Retirement plan participants who invest in target-date funds (TDFs) contribute less to their plans than participants who don’t use them, an analysis from Alight Solutions finds.
And what Alight thought were reasons this is true, turned out not to be. Alight studied behavior for approximately 2.5 million target-date fund investors as of January 1, 2019 who are in its book of business, and found that even when accounting for factors like age and automatic enrollment, participants who fully invest in TDFs tend to save less than others.
According to the data, full TDF users who were automatically enrolled contributed an average of 5.3% of salary to their plans. This compares to 7% for partial TDF investors and 7.6% for non-TDF investors. Among those self-enrolled, full TDF users contributed 7.4%, while partial users contributed 8.5% and non-users contributed 8.7%.
Full TDF users younger than 30 contribute on average 5.6% of salary to their retirement plans compared to non-TDF users, who contribute 7.7%. For those ages 40 to 49, full TDF users contribute 6.4% and non-TDF users contribute 8.7%. The differences are even higher for those age 50 and older.
The study found when people changed from full TDF use, approximately half (47%) actively changed their contribution rate, 14% changed their contribution rate via automatic escalation and the rest kept their contribution rate the same. Among those who remained full TDF investors, only 24% actively made a contribution rate change, while another 24% increased their rate via automatic escalation.
“The prevailing wisdom is that younger investors save less than older investors or participants who are automatically enrolled save less because they stick with the initial default rate, but we isolated for those things and still find people investing in TDFs are saving less,” says Rob Austin, head of research at Alight Solutions.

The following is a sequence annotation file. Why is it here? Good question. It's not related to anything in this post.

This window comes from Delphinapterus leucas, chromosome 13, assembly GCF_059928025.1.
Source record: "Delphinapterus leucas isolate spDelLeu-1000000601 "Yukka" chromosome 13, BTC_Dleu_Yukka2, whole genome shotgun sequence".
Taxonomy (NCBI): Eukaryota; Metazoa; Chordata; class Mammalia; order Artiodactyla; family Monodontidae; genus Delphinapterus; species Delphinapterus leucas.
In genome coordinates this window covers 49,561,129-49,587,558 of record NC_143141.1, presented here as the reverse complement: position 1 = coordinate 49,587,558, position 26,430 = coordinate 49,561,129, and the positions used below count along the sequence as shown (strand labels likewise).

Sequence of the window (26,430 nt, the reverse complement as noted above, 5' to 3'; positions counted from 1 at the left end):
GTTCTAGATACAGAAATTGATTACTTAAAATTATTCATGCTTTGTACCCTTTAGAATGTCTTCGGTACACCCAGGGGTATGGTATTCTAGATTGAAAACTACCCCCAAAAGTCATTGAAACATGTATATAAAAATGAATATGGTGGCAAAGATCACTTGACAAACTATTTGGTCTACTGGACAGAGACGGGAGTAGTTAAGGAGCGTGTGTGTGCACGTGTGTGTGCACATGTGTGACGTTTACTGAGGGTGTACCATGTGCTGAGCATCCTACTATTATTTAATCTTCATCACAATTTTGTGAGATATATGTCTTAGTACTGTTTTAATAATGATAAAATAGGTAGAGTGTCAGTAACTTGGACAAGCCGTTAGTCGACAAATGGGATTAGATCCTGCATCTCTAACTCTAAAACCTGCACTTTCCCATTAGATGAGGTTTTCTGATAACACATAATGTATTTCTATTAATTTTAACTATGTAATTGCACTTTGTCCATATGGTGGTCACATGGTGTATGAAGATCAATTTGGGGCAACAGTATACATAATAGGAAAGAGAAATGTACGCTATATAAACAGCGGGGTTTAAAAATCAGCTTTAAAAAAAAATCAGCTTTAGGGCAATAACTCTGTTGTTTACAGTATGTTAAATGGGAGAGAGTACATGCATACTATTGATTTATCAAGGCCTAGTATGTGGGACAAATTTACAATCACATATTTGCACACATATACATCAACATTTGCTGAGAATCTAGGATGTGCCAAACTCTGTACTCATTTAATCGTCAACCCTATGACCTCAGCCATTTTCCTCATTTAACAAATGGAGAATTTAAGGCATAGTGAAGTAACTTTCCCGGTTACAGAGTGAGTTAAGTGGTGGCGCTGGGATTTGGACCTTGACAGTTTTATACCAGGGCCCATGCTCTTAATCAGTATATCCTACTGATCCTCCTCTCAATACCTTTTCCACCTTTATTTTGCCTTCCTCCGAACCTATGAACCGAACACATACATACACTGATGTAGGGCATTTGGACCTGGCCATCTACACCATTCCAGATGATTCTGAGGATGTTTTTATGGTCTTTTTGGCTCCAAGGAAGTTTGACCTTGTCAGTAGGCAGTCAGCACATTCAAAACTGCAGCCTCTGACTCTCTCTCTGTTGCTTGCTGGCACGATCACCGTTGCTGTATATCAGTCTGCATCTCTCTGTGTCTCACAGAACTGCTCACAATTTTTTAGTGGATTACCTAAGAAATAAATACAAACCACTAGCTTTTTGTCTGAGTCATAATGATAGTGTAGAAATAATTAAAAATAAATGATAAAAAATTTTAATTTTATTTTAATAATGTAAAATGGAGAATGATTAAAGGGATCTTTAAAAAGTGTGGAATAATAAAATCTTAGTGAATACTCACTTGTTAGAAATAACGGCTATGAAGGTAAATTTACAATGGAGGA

Another possible idea is that those who remain full TDF investors feel that TDF returns will boost their savings accumulation more so than other investments. However, other findings from Alight seem to contradict this as well. Even though many plans label TDFs with descriptions like “lifecycle funds,” participants are not staying invested in them throughout their working lives. In fact, half of participants (49%) who were fully invested in them ended up moving out of them within ten years.
In addition, when participants stop using TDFs, many make extreme changes to their asset allocation, the study suggests. Among those who stopped using TDFs altogether, 46% invested their entire portfolio in equities, while 14% went all-in on fixed income.
Austin calls this finding “pretty interesting.” He notes, “Some TDFs for the youngest participants have high balance in equities already—up to 90%—so the move to 100% equities is a bit alarming. It is less surprising for older participants to take on more equities; they may need a greater return. But maybe all those moving out of TDFs are chasing returns, especially with the fixed income market as it is today.”
Austin says knowing what the reasons for these actions aren’t is a lesson in itself. “We have debunked some of the myths about savings behavior.” He also says the findings indicate there is something unique to TDFs that lead participants to take these actions. It’s an area ripe for future research. Employers could target participants making these decisions to ask why—maybe even use focus group conversations.
The research found investing in multiple TDFs is common. One out of every 10 TDF investors uses more than one vintage. Among partial TDF users—those who invest in TDFs as well as other core investment menu options—the percentage more than doubles.
“I think this is a combination of people following the market and misunderstanding TDFs. In previous research we found only 11% of people know a TDF is designed to invest in only that fund,” Austin says. “People have been told not to put all their eggs in one basket, and that’s what a TDF looks like to them. They don’t understand that there’s diversification in underlying funds.”
Aside from indicating the need for better education and communication about TDFs, another lesson for plan sponsors is to perhaps slim down the core investment menu. “We looked at the number of investments offered other than TDFs, and found the more funds available to participants, the less likely they are to fully invest in TDFs. It’s counterintuitive because TDFs are an easier choice,” Austin says. “We also found if fewer funds are available, the less likely participants are to create their own portfolios.”
Austin concludes that there needs to be more personalization in TDFs. “I think what we’re seeing here is TDFs are good, but not all they promised to be. They are not lifecycle funds because people are not staying in them. Maybe they are oversimplified—they only consider the age of participants and there are other considerations for people planning for retirement.”
Some may argue that managed accounts are the solution to more personalization for participant investment choices. And, Austin admits Alight’s study on managed accounts showed they provided better outcomes than if participants chose their own investments.
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